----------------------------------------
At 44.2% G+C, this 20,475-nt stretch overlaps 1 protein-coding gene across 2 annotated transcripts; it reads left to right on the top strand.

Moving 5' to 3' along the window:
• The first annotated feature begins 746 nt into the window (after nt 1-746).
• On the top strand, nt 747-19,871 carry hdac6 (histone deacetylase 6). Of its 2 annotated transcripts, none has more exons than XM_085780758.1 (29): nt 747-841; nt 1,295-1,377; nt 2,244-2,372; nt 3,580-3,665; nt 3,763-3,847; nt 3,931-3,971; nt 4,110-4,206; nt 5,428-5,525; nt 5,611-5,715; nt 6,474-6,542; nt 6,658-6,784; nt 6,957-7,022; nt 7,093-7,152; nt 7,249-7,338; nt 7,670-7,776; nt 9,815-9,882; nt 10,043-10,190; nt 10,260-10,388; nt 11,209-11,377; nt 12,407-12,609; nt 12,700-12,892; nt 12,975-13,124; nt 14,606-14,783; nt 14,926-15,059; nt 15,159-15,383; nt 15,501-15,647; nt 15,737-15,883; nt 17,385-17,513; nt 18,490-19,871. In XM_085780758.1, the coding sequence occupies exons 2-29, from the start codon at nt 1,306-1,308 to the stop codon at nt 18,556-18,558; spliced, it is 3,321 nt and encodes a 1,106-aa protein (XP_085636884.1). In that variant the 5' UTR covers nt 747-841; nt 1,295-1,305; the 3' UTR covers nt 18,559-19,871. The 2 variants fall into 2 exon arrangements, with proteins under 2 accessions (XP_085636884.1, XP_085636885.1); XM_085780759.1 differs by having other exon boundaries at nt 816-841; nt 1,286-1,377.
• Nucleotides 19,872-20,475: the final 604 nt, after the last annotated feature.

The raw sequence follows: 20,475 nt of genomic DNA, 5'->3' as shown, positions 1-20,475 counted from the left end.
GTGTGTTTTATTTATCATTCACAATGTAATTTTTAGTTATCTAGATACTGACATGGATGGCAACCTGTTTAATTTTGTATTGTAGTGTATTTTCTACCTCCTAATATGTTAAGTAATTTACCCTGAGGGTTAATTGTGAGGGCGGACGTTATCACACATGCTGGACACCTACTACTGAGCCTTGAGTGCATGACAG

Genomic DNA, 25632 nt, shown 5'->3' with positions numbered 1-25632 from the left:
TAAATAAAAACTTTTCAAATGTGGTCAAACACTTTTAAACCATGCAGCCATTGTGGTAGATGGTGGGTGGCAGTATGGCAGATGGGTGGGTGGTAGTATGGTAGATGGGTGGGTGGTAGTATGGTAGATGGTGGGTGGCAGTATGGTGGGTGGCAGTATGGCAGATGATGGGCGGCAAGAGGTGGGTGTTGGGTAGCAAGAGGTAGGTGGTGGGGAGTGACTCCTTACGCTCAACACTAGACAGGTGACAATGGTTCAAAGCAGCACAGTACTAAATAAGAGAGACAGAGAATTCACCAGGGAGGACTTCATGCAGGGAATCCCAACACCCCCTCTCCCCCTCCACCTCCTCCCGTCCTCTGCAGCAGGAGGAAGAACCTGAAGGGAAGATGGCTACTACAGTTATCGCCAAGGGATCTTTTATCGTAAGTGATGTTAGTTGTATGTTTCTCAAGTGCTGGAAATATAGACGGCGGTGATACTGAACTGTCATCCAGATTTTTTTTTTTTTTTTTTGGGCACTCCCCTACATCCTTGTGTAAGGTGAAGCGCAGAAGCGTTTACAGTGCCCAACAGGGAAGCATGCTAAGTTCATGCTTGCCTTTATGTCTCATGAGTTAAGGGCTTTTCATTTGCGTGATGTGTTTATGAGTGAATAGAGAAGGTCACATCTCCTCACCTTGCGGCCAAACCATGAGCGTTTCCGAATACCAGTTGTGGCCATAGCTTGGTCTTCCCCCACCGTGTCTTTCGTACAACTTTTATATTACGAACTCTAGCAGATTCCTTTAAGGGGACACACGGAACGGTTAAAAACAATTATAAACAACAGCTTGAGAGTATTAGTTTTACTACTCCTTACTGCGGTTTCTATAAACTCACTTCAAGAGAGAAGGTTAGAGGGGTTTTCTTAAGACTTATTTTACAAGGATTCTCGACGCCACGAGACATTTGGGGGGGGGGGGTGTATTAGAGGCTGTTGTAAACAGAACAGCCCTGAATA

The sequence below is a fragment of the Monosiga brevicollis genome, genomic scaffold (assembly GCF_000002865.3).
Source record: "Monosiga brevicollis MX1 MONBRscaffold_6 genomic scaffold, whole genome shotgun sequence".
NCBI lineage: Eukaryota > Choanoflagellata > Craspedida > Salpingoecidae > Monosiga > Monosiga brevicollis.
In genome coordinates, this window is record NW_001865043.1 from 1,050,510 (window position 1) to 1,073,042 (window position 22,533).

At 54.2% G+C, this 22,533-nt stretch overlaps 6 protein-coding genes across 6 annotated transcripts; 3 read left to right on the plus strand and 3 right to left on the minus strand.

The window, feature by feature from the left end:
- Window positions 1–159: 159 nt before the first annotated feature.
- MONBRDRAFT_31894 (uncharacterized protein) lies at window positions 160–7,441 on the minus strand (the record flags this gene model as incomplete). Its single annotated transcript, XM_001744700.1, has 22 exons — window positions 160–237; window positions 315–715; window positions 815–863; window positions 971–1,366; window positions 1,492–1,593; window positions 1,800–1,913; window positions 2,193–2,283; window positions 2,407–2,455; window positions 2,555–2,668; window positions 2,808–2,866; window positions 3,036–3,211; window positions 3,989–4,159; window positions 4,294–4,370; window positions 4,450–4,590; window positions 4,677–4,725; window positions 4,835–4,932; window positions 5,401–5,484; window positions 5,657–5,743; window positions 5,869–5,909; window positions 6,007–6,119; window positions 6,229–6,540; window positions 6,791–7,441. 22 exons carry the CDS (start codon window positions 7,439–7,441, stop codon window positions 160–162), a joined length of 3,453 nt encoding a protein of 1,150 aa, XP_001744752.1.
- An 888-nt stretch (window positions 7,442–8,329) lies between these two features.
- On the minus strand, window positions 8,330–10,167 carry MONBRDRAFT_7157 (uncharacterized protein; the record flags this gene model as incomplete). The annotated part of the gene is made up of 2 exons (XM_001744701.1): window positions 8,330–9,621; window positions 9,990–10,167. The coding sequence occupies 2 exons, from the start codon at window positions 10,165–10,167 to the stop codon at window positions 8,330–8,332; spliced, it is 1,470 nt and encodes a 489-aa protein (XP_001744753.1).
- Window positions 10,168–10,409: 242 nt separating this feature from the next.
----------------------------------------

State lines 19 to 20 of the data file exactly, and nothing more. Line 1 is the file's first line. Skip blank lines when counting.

- On the minus strand, window positions 8,330–10,167 carry MONBRDRAFT_7157 (uncharacterized protein; the record flags this gene model as incomplete). The annotated part of the gene is made up of 2 exons (XM_001744701.1): window positions 8,330–9,621; window positions 9,990–10,167. The coding sequence occupies 2 exons, from the start codon at window positions 10,165–10,167 to the stop codon at window positions 8,330–8,332; spliced, it is 1,470 nt and encodes a 489-aa protein (XP_001744753.1).
- Window positions 10,168–10,409: 242 nt separating this feature from the next.